When William Pu was 7, his father came home one day and put a violin in his son’s hands. “He said, ‘Here you are,’” Pu recalled. “This is what you are going to play.”
Pu’s father was a scientist, not a musician. But he was a practical man.
The Pu family lived in Shanghai. The Chinese Cultural Revolution was going on all around them. As the elder son of educated parents, William appeared destined to be sent to work on a farm.
But his father knew that if the boy mastered the violin, he might be able to be classified as someone who possessed a special skill. That would mean he could avoid being forced to do manual labor.
So, at age 7, mastering the violin became Pu’s challenge. As a competitive child, he set himself to the task.
Why the violin? Even now, Pu’s not sure. “I never asked,” he said one recent morning as he and his wife, violist Amy Chang, sat in a Dunwoody coffee shop.
Pu supposes his father chose the violin because he knew a man who played the instrument and could teach young William. The choice paid off.
At age 11, William was one of eight chosen from some 10,000 who competed for slots to study music in the Shanghai conservatory. He was chosen after a week of competitions, he recalled. “Every day, my parents would go to the conservatory and check the board and say, ‘OK, yes, you can go back tomorrow.’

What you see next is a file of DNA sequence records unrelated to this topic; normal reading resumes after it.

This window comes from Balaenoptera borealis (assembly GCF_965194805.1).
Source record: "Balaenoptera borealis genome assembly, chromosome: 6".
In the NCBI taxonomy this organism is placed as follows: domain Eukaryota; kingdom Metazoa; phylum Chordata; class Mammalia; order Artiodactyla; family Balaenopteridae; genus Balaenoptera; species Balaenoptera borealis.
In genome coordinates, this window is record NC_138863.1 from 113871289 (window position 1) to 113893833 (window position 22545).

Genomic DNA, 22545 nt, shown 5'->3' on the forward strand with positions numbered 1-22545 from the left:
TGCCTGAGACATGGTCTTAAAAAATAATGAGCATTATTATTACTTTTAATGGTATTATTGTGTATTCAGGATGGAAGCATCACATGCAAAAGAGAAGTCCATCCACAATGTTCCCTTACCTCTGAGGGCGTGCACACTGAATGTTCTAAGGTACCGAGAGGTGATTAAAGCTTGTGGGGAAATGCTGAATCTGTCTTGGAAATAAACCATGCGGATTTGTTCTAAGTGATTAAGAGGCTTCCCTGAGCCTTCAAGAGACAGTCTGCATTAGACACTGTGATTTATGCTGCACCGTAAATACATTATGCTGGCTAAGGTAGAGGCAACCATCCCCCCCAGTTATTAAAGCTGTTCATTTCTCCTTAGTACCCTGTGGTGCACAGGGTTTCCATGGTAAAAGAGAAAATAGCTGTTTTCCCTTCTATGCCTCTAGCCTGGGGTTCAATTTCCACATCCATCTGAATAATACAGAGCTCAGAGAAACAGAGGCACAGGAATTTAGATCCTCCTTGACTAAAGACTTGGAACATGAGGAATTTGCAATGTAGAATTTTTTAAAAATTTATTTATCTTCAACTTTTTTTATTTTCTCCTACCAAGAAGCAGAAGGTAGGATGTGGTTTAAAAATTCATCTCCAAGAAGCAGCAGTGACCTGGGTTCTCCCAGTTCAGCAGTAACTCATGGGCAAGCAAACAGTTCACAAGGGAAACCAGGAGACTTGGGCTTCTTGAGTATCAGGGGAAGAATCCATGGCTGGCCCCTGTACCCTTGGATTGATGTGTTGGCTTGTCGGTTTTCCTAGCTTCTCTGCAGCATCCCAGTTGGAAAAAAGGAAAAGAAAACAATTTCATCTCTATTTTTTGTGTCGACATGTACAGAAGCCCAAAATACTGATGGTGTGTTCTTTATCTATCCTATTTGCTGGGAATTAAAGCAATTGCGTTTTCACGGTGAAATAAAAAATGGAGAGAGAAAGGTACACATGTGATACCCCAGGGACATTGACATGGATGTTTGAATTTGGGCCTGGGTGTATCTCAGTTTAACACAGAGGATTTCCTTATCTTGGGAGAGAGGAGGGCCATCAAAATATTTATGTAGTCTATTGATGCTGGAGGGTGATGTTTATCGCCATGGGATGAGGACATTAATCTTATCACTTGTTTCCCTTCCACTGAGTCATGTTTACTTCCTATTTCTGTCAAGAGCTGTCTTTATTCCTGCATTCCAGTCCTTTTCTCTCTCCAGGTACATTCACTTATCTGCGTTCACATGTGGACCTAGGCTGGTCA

“I was pretty excited to get in,” he said, “because I got a free meal every day. That was a big deal. It was equivalent to one-third of my father’s salary.”
IN 1987, he came to the U.S. with $47 in his pocket, a violin and two suitcases of clothes, he said. He studied in Houston and later landed a job in the Houston Symphony Orchestra. He met Chang there. She had grown up in Taiwan and also had come to the U.S. to study. She was playing with the Houston Ballet.
A decade ago, Pu took a job playing violin in the Atlanta Symphony Orchestra. Now 46, Pu is the ASO’s associate concertmaster. And he and his wife, who teaches at Agnes Scott College and plays with the Atlanta Ballet, have organized the Dunwoody Chamber Ensemble. The ensemble allows Pu to explore the pleasures of self-expresssion and of playing with a small group.
Pu describes his musical journey as “upside down.” Most classical performers start with a love of the music and then struggle to master difficult instruments. He was given the instrument first, he said, and drove himself to be best in competitions for slots in schools, for chairs in orchestras. “I’m a competitive guy. The competitiveness is what keeps motivating me,” Pu said.
Chamber music offers an alternative. “I feel chamber music gives me much more freedom,” he said. The man who learned the violin as a boy to escape the Cultural Revolution now sees a different sort of revolution in himself.
“I was striving to be perfect all my life,” he said. “Now I’m more into the joy, to enjoy the music-making, rather than to be the perfect craftsman.”